Orks – Gorkamorkanaut

I went from 0 painting projects to 5 on my desk, within the span of a week. I played a game of 40k, which inspired me to work on some killa kans I found in my bitz box. I also assembled 10 grots to fill the 3-Troop minimum I needed for the army.

But then I realized I should finish what I started — the gorkamorknaut has been looming in my ork case for a year and a half. After last we saw this model, I painted it a watered down silver, blue and orange and then had a game with it and realized it was shit, and looked like shit and left it alone for a long time. With 8th ed out, Orks are in a great place and this guy is looking awesome and feeling awesome and deserves some more love. Here’s a photo of where I left it.

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I sent that photo to Clayton, who suggested I pull out my airbrush and do it in similar colours to the rest of my ork army, which meant a lot less silver. And since I moved, airbrushing is a lot easier — I have a deck I can do it on, instead of needing to pull everything down into the apartment parking lot and being super awkward and cold. I promptly masked a bunch of stuff, pulled out my blues and went to town!

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After I was done, I was feeling pretty good about the whole process. Airbrushing isn’t as difficult as I think it is! I can do this!

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…why the fuck is this piece highlighted upside down?!?!! 🙁 🙁 🙁 With the masking tape on, I had mistaken bottom for top and this is where I got. I pulled all the airbrush stuff out again after work and tried to fix it. Unfortunately, because it was a little cold and because I only had the one piece to paint, the paint wasn’t drying as quickly as my patience needed it to, and so I ended up with this strange speckled pattern from paint being blown around. I thought it looked kind of cool…and then I tried to put another layer over it which gave the arm almost a complete sharp edge where I’d previously had a speckled gradient. God damnit. I put the piece down, hoping it wasn’t as bad as it looked, and put my stuff away and went to bed.

Woke up early this morning, looked at the arm and no, it looked like shit. Baby was still sleeping, which was odd, but fortunate so I pulled all the airbrush stuff out again and repainted the arm a third time. I started to worry that it was getting to thick in layers, but I think I’d rather to thick than shittily highlighted!

Here’s a photo of all of the pieces all done, with the masking tape still on the arm, and it is properly highlighted.

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I did a quick sepia wash on the klaw arm and edge highlighted the head to see how I liked it, then put it all together to check it out. Looking good!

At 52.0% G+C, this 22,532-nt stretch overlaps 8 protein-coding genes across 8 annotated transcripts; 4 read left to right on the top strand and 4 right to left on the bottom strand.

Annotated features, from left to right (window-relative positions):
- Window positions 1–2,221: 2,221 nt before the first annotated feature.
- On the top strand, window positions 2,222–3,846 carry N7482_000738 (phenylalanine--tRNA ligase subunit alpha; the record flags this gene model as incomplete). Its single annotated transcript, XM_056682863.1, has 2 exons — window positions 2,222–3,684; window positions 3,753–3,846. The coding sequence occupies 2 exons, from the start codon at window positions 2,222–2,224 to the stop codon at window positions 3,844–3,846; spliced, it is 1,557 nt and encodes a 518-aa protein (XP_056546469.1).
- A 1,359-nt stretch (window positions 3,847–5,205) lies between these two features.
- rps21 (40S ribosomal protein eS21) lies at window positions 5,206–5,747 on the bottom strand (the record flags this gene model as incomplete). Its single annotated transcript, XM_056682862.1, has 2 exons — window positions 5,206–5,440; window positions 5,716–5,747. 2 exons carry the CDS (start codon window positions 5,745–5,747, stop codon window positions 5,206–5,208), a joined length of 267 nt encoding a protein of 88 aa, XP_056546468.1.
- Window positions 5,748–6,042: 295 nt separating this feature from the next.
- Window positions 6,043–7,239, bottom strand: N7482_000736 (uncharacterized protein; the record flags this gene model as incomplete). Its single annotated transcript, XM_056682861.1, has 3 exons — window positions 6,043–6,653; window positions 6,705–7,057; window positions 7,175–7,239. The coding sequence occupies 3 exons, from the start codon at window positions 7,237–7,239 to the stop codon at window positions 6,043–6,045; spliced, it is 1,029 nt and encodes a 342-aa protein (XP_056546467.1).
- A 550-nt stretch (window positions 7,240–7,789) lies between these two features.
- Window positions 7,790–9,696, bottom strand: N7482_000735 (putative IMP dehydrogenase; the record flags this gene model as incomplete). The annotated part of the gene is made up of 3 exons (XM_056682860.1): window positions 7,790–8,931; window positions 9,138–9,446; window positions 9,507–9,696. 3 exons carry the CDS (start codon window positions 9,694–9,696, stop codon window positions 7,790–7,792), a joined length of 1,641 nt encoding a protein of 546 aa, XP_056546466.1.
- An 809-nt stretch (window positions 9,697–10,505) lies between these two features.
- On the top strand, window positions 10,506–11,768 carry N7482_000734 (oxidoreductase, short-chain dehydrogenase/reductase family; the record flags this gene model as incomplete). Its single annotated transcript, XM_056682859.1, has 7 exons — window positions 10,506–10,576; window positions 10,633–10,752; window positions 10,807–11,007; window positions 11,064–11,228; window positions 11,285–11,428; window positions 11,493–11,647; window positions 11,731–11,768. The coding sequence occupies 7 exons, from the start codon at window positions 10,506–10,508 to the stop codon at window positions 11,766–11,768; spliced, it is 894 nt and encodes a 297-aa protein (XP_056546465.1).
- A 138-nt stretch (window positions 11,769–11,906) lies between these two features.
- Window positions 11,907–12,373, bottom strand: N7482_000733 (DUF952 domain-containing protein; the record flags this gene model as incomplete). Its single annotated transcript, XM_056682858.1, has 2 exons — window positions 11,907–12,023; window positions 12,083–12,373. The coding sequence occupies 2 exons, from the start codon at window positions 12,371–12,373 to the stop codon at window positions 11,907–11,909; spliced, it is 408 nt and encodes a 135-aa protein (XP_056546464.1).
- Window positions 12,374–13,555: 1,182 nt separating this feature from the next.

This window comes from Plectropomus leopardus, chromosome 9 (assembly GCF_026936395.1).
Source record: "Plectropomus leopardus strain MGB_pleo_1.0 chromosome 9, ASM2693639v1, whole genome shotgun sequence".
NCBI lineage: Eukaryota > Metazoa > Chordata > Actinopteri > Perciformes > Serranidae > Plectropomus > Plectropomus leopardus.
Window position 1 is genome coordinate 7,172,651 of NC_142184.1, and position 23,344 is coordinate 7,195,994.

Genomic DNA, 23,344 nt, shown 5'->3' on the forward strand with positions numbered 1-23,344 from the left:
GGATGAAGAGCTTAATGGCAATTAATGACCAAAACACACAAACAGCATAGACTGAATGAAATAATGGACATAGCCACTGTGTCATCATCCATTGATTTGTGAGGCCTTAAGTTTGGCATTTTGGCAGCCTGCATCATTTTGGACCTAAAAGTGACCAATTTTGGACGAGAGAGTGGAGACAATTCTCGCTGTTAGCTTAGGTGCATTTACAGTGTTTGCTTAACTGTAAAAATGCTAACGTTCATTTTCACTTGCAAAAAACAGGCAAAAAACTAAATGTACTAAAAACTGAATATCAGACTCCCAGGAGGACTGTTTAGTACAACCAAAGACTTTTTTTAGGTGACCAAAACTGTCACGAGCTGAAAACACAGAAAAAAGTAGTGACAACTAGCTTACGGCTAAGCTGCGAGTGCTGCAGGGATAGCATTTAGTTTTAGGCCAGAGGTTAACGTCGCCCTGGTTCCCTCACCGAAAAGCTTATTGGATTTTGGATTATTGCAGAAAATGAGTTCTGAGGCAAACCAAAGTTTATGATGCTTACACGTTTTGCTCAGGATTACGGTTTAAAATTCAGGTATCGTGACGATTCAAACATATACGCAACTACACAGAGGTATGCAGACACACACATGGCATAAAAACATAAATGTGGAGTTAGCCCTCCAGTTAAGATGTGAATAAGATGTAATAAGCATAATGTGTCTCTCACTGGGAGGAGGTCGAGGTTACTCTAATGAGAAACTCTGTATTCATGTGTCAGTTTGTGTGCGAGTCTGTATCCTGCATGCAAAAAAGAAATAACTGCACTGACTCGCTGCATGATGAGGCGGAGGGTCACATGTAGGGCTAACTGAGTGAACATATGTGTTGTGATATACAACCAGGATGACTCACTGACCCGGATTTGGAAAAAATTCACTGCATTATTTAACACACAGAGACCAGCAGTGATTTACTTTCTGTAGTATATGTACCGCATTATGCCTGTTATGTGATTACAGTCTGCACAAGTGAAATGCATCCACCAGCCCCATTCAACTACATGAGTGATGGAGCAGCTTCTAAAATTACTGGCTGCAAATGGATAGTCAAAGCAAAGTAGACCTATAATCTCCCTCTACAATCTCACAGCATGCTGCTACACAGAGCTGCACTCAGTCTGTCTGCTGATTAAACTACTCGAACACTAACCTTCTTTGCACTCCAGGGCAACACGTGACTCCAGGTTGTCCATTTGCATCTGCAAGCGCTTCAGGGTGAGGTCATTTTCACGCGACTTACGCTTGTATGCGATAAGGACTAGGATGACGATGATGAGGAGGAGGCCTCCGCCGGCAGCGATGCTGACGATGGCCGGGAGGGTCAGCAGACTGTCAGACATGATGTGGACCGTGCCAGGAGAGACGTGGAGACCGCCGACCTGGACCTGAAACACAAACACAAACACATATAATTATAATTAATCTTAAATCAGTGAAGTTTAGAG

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Funny story about the kustom force field — somewhere inside the naut is a magnet that the KFF sticks to. I can’t find or figure out where I glued that magnet so that the KFF would stand on the outside! (just realized my old photos from a year ago show where it goes :P)

Looking forward to finishing this guy! (but a couple other projects have priority, for reasons you’ll see)

Antares – Another army building app

Because of my habit of writing programs whenever something can be automated, I made an army building app for Beyond the Gates of Antares.

There are a few already – ArmyBuilder, BattleScribe, Quartermaster are the top ones – but they all require manual input. I did a bunch of work on the BattleScribe version of the Antares rules. But then updates were made to the army lists, and I’m really bad at spotting detailed changes, and I I didn’t want to do the updates anymore and…

I figured out how to parse the freely available Warlord PDFs into a semi-usable XML file, then built a small web interface to interact with that file. There’s no validation, you can add a million of everything, you can add a units between factions, you can do whatever the hell you want. The important part is that it’s automatically generated, so can be more easily kept up to date.

Here’s a link to the app: http://geeksong.com/Antares/

And here’s a link to the GitHub repo for it: https://github.com/rythos42/AntaresArmy Should you be a developer and be interested in expanding my work, I’m open to discussion and pull requests!

Paper – …resume?

I’ve been doing a ton of reading on papercraft. I’ve always loved origami – I grew up folding paper dinosaurs, and more recently learned how to fold a Firefly. But it wasn’t until the epiphany of the folding terrain that I realized how much more there is to this hobby than I had expected. There are a lot of people making paper terrain, paper models, entirely paper games. I threw my name into the hat because I could, because I wanted to make terrain for myself, and because I wanted to see if there was a long tail I could make a couple bucks from.